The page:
MHPA § 301(a). A person constitutes a "clear and present danger" under the statute if, in relevant part: (1) "within the past 30 days the person has inflicted or attempted to inflict serious bodily harm on another that there is a reasonable probability that such conduct will be repeated,"*fn4 and/or (2) "within the past 30 days . . . the person has attempted suicide and that there is the reasonable probability of suicide unless adequate treatment is afforded under this act." MHPA § 301(b).

  Section 302, the provision relevant here, allows involuntary commitment of a person for emergency psychiatric examination for up to 120 hours, where "reasonable grounds [exist] to believe that [the person] is severely mentally disabled and in need of immediate treatment." MHPA § 302. Involuntary treatment pursuant to this section may be obtained with or without a warrant. In the former circumstance, "[u]pon written application by a physician or other responsible party setting forth facts constituting reasonable grounds to believe a person is severely mentally disabled and in need of immediate treatment, the county administrator may issue a warrant requiring a person authorized by him, or any peace officer, to take such person to the facility specified in the warrant." MHPA § 302(a). A person held under this provision must "be examined by a physician within two hours of arrival in order to determine if the person is severely mentally disabled within the meaning of section 301 and in need of immediate treatment," and released if such a finding is not made. MHPA § 302(b). Involuntary civil commitment constitutes a serious liberty deprivation, and a person may bring a federal civil rights action where the deprivation is achieved by unconstitutional means. Addington v. Texas, 441 U.S. 418, 425 (1979). A person acting pursuant to the MHPA may not be held civilly liable "[i]n the absence of willful misconduct or gross negligence" under state law. MHPA § 7114.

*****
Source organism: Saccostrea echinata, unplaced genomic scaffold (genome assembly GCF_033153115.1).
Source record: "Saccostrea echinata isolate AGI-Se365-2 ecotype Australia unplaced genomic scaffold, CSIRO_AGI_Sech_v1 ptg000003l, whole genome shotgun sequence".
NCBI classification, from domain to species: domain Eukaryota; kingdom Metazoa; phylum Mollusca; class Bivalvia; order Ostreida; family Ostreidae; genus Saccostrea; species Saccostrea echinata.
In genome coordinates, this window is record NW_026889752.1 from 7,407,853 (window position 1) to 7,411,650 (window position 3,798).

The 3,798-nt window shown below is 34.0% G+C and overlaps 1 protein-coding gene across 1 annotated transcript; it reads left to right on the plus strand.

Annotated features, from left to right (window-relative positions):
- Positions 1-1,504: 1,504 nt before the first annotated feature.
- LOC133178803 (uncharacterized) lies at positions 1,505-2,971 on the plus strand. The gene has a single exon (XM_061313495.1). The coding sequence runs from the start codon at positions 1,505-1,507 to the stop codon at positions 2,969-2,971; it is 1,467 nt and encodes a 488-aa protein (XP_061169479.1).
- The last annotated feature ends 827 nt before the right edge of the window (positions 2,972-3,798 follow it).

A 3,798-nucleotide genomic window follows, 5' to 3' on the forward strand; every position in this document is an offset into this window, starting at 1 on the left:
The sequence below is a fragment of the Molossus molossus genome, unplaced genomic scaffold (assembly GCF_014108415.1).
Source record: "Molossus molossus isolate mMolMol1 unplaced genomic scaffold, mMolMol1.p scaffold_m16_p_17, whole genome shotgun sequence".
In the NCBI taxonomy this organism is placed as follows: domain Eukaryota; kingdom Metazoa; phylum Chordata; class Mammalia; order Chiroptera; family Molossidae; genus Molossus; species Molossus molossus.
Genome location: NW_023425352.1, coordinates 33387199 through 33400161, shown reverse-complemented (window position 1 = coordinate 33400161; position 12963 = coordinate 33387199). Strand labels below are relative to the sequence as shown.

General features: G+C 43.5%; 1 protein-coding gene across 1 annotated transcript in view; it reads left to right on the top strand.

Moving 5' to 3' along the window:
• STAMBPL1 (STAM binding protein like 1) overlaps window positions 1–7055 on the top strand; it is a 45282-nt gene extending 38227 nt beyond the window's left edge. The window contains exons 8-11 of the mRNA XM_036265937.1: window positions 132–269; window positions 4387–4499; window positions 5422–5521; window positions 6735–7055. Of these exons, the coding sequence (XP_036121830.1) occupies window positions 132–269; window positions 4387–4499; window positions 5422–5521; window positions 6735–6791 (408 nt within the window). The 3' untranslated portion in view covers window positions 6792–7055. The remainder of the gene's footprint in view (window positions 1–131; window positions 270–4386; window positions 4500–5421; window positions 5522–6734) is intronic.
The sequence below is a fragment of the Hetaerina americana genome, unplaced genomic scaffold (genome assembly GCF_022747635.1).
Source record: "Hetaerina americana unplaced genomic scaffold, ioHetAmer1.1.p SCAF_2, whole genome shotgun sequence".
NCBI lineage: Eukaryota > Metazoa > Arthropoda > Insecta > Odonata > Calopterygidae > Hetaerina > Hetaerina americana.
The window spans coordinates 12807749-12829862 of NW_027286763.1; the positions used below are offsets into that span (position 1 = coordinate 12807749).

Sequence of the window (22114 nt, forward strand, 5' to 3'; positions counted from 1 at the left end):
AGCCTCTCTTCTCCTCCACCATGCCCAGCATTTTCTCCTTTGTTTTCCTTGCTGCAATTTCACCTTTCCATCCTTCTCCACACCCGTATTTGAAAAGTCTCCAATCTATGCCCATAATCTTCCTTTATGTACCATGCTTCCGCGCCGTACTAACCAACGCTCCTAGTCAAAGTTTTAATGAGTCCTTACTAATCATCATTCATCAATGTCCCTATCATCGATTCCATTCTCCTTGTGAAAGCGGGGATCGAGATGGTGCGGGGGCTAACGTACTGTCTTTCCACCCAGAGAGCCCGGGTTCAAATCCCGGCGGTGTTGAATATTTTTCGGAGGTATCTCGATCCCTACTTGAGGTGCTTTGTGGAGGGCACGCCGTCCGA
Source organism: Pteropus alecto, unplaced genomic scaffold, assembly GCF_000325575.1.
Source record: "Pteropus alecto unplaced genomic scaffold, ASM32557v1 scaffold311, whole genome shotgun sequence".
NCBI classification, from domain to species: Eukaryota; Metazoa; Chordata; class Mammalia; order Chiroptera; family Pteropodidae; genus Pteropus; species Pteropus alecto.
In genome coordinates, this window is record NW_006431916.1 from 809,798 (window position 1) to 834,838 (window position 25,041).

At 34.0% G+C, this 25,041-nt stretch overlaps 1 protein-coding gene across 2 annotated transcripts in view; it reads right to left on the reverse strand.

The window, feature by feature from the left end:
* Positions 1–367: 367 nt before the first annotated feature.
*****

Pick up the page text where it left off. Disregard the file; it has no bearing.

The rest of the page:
B. First Amendment Claims (Counts I and II)*fn5

  Count I of the complaint alleges that Plaintiff's involuntary confinement was undertaken in retaliation for his protest against the Corpus Christi play, in violation of the First Amendment. Count II alleges that Defendants denied Plaintiff assistance in staging the Protest Event and engaged in other conduct in violation of his free speech rights. First Amendment retaliation claims are governed by a three-step analysis, requiring a plaintiff to demonstrate "(1) that [the plaintiff] engaged in protected activity; (2) that the government responded with retaliation; and (3) that the protected activity was the cause of the retaliation." Estate of Smith v. Marasco, 318 F.3d 497, 512 (3d Cir. 2003) (citation omitted). Defendants do not contest that Plaintiff was engaged in protected activity during the period in question for purposes of this motion. Defs. Mem. at 6 n.4. With respect to the second prong, Defendants argue that Plaintiff cannot demonstrate that his protected conduct was a substantial factor motivating the decision to seek his involuntary commitment. Rather, Defendants contend that "it was only after Defendants notified Plaintiff that they would not accommodate his request to allow him to stage a several day production in the center of campus did Plaintiff begin to demonstrate the signs of losing control." Defs. Mem. at 7.